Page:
• Attending to spirituality, activated through religious, spiritual and other contemplative practices;
  • Developing wisdom, which involves both gaining pragmatic, medical wisdom derived from one's own experience and finding ways to ‘give back.

Bidwell’s study showed that “hope is a social resource. It emerges through interactions with the people who surround us and is then internalized.”

We can find hope in being inspired by our heroes.  In a time when narrow-mindedness seems on the ascent, our heroes become all the more important.  For they are not just heroes – they are guides.  Teachers.  They want or wanted us to be inspired by them. 

Simone Weil

Simone Weil

Who are your heroes?  I often look to Martin Luther King, Gandhi, John Berger, Bob Dylan, Walt Whitman, Bach, the Beatles, and Simone Weil. 

Hope leads to inspiration and inspiration to inspired action.  And that results in acknowledging our own inner hero.  We can look up to ourselves. 

Hope lives in the heart  - The wonderful Jesuit priest, acupuncturist, author and teacher, Father Claude Larré said, “Heaven and earth meet in the heart.  It is their destiny and place of rendezvous.”

Emily Dickinson

Emily Dickinson

We cannot depend on the political world to give us hope.  It seems to be perpetually run by the moneychangers in the temple.  It seems we have to start with ourselves and with those close to us and then find ways to gather hope from our communities.  I find hope restored almost every day through my interaction with my wife, my children, and with my school.  But hope is a fragile thing - “the thing with feathers…” as Emily Dickinson taught us.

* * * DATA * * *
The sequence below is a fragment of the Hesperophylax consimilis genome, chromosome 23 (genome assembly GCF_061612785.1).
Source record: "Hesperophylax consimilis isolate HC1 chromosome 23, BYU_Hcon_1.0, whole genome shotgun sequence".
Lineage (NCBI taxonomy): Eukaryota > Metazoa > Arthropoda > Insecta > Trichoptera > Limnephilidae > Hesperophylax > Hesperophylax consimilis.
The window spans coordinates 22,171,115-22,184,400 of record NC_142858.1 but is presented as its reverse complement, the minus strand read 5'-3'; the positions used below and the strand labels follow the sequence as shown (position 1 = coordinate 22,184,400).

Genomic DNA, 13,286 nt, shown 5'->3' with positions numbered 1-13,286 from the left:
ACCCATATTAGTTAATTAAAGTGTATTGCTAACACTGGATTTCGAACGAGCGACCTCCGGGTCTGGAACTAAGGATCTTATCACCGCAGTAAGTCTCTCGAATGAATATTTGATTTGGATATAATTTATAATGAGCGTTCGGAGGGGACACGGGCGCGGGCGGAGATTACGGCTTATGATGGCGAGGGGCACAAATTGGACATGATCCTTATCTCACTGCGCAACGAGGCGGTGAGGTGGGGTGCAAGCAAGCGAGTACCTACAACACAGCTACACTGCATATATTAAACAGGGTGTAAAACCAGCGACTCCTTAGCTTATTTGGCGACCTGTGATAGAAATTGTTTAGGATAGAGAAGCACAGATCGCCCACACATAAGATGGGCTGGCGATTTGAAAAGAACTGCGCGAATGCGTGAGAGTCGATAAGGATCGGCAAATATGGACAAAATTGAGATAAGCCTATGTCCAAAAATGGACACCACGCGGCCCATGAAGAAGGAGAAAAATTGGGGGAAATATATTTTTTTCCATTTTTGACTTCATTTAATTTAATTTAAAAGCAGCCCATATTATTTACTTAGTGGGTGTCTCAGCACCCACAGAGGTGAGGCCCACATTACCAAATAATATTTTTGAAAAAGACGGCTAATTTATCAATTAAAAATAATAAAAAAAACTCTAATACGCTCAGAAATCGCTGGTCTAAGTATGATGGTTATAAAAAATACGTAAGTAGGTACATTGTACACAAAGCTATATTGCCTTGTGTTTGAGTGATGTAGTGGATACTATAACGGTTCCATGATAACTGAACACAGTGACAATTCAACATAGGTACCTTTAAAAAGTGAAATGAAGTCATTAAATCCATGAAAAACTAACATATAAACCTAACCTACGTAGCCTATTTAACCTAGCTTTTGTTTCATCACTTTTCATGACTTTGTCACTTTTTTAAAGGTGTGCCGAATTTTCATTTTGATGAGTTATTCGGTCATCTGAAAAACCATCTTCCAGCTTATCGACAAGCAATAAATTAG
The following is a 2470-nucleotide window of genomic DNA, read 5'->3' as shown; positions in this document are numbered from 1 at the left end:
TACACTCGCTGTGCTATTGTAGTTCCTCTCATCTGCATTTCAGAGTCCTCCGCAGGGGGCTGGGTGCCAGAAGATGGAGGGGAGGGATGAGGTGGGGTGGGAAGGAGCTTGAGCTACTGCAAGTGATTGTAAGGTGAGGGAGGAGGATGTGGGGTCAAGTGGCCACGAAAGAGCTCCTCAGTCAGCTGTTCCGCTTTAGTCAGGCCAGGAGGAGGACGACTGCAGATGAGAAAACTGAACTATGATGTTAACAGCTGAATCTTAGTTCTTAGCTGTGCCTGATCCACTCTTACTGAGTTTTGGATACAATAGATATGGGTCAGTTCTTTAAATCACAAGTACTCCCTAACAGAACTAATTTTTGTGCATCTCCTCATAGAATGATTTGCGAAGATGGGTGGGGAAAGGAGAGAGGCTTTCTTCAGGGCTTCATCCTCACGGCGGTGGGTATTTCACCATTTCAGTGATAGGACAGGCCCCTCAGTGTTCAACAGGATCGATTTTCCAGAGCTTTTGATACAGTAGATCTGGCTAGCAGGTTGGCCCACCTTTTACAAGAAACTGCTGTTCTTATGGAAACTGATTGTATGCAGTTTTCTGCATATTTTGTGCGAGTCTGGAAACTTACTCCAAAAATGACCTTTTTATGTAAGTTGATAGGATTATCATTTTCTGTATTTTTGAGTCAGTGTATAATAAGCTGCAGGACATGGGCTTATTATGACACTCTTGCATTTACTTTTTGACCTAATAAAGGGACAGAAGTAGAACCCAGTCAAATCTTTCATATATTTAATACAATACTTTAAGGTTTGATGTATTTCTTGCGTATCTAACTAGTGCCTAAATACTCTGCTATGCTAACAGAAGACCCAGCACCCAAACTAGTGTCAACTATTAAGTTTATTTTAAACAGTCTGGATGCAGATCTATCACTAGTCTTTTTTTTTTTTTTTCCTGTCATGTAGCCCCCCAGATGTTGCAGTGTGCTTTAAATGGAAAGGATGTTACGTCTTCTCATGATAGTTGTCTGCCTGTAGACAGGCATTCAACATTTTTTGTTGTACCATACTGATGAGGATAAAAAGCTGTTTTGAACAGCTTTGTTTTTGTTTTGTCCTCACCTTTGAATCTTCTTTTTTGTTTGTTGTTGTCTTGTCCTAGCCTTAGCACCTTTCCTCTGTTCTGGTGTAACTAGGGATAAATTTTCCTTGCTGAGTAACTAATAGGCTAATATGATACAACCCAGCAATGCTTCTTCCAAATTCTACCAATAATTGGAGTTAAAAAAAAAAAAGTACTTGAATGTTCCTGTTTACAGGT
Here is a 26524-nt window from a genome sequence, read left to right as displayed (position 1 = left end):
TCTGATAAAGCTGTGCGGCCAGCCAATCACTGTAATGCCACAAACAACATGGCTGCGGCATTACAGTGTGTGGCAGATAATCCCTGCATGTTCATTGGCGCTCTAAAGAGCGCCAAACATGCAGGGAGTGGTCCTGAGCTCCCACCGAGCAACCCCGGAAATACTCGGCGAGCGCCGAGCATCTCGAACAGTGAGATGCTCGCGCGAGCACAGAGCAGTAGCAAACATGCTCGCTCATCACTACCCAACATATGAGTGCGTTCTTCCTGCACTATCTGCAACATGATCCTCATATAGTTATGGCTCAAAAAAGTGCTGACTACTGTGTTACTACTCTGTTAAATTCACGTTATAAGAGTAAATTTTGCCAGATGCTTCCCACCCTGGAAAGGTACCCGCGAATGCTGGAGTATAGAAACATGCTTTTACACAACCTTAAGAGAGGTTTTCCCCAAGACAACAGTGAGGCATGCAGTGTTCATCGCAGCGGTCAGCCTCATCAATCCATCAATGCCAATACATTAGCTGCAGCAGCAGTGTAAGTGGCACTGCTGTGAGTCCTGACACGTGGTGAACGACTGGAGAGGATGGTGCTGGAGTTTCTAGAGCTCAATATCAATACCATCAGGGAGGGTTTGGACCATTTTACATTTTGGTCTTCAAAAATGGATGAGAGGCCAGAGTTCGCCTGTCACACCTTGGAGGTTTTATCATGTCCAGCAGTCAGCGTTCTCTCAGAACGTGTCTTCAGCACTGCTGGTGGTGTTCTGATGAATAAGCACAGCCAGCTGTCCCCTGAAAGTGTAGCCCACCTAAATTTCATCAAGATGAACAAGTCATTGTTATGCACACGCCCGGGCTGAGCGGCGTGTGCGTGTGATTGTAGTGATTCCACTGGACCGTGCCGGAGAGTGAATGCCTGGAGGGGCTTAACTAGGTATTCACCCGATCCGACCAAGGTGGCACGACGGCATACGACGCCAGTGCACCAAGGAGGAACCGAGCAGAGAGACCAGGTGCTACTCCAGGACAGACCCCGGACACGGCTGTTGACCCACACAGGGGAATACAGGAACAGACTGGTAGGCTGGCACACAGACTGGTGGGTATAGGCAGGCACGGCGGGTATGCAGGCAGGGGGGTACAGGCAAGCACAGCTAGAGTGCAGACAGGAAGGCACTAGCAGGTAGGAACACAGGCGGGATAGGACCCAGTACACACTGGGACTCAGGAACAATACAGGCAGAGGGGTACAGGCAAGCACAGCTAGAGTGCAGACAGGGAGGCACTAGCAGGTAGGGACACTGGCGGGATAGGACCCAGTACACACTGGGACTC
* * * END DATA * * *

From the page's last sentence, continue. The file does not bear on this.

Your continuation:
“Hope” is the thing with feathers -

That perches in the soul -

And sings the tune without the words -

And never stops - at all -


And sweetest - in the Gale - is heard -

And sore must be the storm -

That could abash the little Bird

That kept so many warm -


I’ve heard it in the chillest land -

And on the strangest Sea -

Yet - never - in Extremity,

It asked a crumb - of me.



Maya Angelou

Maya Angelou

Perhaps each of us, like Ms. Dickinson, no doubt, needs to ask ourselves about it.  Since hope never stops, how and where can we find it in hard times? We usually cannot find it in our heads.  The thinking mind will be weighing things and often be preoccupied with negative predictions. We may find it in our gut – but it seems to mostly just want us to stay alive.

The heart does seem to be where hope perches and sings.  And the song is shared and sung by everyone because everyone hopes, no matter the gale. If undying hope indeed resides in the heart area, then psychotherapy and body therapy that aim at the heart can access and amplify hope.  Interestingly many bodyworkers shy away from the heart and chest area as they are felt to be more vulnerable, more personal. Rather than avoiding the chest and the abdomen that supports it from below, we need to cultivate a skilled and compassionate way to touch these areas.  Similarly opening the throat will afford an outlet for the heart, facilitating speaking from the heart and singing.

Maya Angelou’s “I know why the caged bird sings” becomes important here.  Our hopelessness may come from the thoughts we have and it can result indeed in the thorax becoming a cage.  But restoring the open feeling and access to the heart, whether it is through heart-to-heart talking, massage, yoga, a song sung from the heart, or political activism – is a central task of humankind. 

When we know what we deeply hope for, we can then begin the next step of taking thoughtful constructive actions.  Take some time to explore your hopes thoroughly.  Then please note what steps you can take with each hope to help it come true.  They may be infinitesimal in impact but every genuine act will make a genuine difference. One act at a time, one person at a time, we all make a difference.

Dalai Lama

Dalai Lama

“Although attempting to bring about world peace through the internal transformation of individuals is difficult, it is the only way.” -     H.H. Dalai Lama

Dixie Chicks

Dixie Chicks

And weighing in on our hopes – the Dixie Chicks –